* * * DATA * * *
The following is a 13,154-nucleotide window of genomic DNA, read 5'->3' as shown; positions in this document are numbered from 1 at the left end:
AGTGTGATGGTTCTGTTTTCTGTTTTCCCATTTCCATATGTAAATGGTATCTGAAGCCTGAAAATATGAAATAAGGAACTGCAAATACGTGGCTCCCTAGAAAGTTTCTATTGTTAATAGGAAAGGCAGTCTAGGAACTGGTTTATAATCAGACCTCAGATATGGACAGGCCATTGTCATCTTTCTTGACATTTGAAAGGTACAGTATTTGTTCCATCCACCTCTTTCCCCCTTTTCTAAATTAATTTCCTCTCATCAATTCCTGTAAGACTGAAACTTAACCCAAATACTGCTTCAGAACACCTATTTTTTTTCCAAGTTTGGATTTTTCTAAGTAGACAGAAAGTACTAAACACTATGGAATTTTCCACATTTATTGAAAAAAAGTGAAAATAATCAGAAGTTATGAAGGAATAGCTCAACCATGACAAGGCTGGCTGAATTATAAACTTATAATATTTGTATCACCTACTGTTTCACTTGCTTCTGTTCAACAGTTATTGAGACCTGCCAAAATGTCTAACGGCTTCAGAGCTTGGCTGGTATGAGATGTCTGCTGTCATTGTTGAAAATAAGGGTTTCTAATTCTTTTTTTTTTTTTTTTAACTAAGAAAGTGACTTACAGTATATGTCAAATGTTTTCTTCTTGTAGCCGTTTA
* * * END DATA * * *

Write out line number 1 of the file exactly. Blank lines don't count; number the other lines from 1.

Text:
The following is a 13,154-nucleotide window of genomic DNA, read 5'->3' as shown; positions in this document are numbered from 1 at the left end: